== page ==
Following a weak start to the year, our Q2 SME Confidence Tracker indicates that UK SMEs have performed better this quarter, but this has been tempered with caution. The good news is that nearly two fifths (37%) have increased investment, reversing a five-quarter decline seen since Q1 2018.
Despite this, SMEs remain cautious for the year ahead as sales expectations for Q3 remain flat at 42%. This is in line with levels seen in the last two years and suggests a seasonal trend, but time will tell if this is cause for wider concern.
Fear of a downturn remains a worry to many SMEs and exactly half (50%) believe the UK is likely to enter recession this year. However, this is a slightly improved outlook to that in Q1 when 57 per cent said they felt that the UK would experience a downturn in 2019.
This view is likely as a result of a combination of factors, including signals stemming from the trade war between the U.S. and China and the ongoing risk of Brexit.
The positive news is that a significant number of SMEs are carrying on with business as usual with a slight uptick in confidence. Additionally, despite Brexit woes, it seems that many businesses are still investing. According to the latest data, SMEs are planning to increase their capital expenditure from £64,600 to £81,000 and reverse declining spend since Q1 2018.
Evidence suggests that many SMEs were stockpiling goods in the run-up to the March Brexit deadline. The fact is that the new October deadline has left many SMEs in limbo. This is very likely a continuation of the theme I remarked upon in the first quarter – that Brexit remains a dead weight on what could otherwise be a robust economy.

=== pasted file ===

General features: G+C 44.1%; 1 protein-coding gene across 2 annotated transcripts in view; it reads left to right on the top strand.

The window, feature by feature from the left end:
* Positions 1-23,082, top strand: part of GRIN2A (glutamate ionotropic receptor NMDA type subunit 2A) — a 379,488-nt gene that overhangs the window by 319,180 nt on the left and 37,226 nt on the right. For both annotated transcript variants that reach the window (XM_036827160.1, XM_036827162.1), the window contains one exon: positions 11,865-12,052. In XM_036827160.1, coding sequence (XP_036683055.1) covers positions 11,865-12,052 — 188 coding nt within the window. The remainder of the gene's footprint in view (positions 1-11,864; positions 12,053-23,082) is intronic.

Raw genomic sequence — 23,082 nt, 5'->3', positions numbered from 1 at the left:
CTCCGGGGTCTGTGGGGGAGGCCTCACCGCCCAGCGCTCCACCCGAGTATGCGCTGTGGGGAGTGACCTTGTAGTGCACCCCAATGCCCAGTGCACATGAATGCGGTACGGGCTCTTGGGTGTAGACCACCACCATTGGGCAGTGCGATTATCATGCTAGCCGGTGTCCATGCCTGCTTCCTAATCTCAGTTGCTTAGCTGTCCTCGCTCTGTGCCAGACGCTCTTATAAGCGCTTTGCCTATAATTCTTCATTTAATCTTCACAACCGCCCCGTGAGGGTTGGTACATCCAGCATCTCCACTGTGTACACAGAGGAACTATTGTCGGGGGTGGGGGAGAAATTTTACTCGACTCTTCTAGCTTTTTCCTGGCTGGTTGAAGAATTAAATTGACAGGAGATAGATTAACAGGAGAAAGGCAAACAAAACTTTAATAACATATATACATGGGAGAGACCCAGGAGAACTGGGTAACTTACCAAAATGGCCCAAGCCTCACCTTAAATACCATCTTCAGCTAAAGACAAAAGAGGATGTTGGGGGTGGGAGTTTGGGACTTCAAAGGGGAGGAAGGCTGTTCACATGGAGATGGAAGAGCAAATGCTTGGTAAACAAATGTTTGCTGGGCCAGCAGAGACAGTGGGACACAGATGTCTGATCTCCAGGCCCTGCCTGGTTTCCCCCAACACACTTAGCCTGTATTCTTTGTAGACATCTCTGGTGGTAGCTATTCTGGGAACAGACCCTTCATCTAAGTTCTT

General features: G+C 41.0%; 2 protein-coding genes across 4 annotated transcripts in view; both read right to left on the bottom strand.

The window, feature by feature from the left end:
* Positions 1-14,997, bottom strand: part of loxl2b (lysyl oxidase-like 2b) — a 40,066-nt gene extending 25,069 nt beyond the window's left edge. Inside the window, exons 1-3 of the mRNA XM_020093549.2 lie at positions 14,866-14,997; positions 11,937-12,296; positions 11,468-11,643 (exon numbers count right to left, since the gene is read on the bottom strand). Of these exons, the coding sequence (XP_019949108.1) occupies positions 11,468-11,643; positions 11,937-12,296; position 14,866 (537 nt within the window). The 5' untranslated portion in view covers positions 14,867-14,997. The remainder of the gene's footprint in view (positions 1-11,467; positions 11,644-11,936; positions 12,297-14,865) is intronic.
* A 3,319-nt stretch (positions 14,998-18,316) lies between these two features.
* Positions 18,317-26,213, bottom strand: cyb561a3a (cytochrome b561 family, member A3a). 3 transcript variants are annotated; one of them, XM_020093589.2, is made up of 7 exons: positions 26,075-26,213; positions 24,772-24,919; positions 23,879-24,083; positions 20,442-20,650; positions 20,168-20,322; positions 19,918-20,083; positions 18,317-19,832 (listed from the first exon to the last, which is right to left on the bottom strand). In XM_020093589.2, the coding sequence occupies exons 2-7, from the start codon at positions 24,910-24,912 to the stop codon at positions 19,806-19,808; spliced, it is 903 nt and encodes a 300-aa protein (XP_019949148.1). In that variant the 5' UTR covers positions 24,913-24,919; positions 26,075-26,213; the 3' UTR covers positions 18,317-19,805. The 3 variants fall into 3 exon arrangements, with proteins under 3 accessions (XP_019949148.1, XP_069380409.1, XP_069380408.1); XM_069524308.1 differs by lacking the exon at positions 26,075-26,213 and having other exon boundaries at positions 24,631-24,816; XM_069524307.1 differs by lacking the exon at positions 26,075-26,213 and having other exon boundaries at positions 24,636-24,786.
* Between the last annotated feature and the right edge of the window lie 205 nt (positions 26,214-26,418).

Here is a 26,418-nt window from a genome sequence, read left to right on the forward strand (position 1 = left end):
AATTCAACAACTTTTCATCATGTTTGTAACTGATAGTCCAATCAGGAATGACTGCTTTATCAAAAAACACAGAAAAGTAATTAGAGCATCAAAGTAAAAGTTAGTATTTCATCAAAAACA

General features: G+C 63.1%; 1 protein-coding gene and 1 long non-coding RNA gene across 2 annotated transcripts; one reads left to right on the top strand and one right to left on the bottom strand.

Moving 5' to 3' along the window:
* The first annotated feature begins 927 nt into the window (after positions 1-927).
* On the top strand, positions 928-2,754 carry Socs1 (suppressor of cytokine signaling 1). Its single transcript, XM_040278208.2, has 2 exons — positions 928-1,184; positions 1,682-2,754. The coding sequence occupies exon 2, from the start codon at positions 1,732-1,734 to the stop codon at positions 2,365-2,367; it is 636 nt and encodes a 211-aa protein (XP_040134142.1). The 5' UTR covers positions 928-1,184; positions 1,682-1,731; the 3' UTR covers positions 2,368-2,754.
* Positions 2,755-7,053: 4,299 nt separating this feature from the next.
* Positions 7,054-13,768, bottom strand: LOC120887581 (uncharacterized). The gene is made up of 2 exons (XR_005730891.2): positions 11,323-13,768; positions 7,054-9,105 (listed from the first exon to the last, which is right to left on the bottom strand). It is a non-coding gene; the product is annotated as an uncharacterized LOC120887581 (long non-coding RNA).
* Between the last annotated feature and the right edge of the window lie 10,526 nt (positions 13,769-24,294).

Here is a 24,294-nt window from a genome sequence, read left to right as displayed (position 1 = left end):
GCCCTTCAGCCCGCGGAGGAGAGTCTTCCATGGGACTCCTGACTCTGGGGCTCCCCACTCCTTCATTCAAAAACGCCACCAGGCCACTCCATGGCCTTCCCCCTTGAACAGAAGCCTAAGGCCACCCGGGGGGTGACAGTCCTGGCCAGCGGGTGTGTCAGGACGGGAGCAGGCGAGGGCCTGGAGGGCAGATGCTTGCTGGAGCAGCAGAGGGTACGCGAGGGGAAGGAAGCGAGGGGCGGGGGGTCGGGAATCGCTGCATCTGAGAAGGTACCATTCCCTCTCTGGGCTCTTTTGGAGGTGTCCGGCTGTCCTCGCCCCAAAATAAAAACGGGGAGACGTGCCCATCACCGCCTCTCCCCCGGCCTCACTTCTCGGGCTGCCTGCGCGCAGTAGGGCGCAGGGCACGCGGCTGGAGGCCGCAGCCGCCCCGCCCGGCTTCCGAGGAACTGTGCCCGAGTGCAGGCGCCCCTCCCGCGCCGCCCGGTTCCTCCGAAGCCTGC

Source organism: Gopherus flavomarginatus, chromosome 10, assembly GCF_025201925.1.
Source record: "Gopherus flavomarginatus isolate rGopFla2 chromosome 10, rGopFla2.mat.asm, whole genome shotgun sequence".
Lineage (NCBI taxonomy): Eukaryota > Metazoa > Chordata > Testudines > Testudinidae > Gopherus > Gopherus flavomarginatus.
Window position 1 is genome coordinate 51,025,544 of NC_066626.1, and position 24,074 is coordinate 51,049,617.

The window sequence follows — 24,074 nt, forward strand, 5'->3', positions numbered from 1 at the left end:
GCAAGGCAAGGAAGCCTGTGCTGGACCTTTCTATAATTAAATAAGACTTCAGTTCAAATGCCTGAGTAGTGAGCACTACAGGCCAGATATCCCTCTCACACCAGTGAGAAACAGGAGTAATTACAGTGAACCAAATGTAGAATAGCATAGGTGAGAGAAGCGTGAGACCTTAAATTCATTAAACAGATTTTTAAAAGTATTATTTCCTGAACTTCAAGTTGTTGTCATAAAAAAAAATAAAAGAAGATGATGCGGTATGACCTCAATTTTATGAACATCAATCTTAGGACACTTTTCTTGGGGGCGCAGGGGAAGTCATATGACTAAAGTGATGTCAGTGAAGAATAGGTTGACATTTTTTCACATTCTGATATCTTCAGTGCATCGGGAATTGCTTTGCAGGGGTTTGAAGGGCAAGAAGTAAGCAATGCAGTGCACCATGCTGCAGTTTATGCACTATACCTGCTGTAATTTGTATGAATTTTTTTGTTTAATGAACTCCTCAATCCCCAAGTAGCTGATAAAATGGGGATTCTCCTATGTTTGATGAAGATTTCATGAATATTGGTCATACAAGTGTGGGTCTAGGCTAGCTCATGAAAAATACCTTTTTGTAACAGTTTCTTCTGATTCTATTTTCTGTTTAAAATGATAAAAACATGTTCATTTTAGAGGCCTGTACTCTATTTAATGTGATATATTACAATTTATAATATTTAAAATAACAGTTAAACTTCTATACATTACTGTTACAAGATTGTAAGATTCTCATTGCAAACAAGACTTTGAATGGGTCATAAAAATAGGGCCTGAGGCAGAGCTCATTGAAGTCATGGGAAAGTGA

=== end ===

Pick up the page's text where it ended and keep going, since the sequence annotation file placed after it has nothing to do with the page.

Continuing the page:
This is further evidenced by what SMEs have been telling us this quarter. While many businesses continue to invest, over half (54%) have not done so due to the uncertain economic environment within the UK, and the same number due to uncertainty arising from the UK’s exit from the EU. The fact is, stockpiling can only last so long before its impact on cashflow becomes unsustainable.
As a result, nearly half (44%) have told us they are struggling with cashflow. Usually, a rise in the number of businesses investing would benefit the economy. But with SMEs facing increasing competition (15%), rising materials costs (17%) and the broader economy stalling, they appear to be sourcing finance to cope with these challenging conditions rather than investing for a brighter future.
Overall, there has been an uneven level of growth in the SME sector since the EU referendum and I would suggest that the primary cause of this has been a lack of stability both at home and abroad. UK SMEs are a diverse group working across many different sectors, but the common thread is that their growth depends on feeling confident enough to invest and expand. I’m in no doubt that they could perform even better if the political environment stabilised and the flow of goods, services and people were guaranteed to move easily to and from the UK’s shores.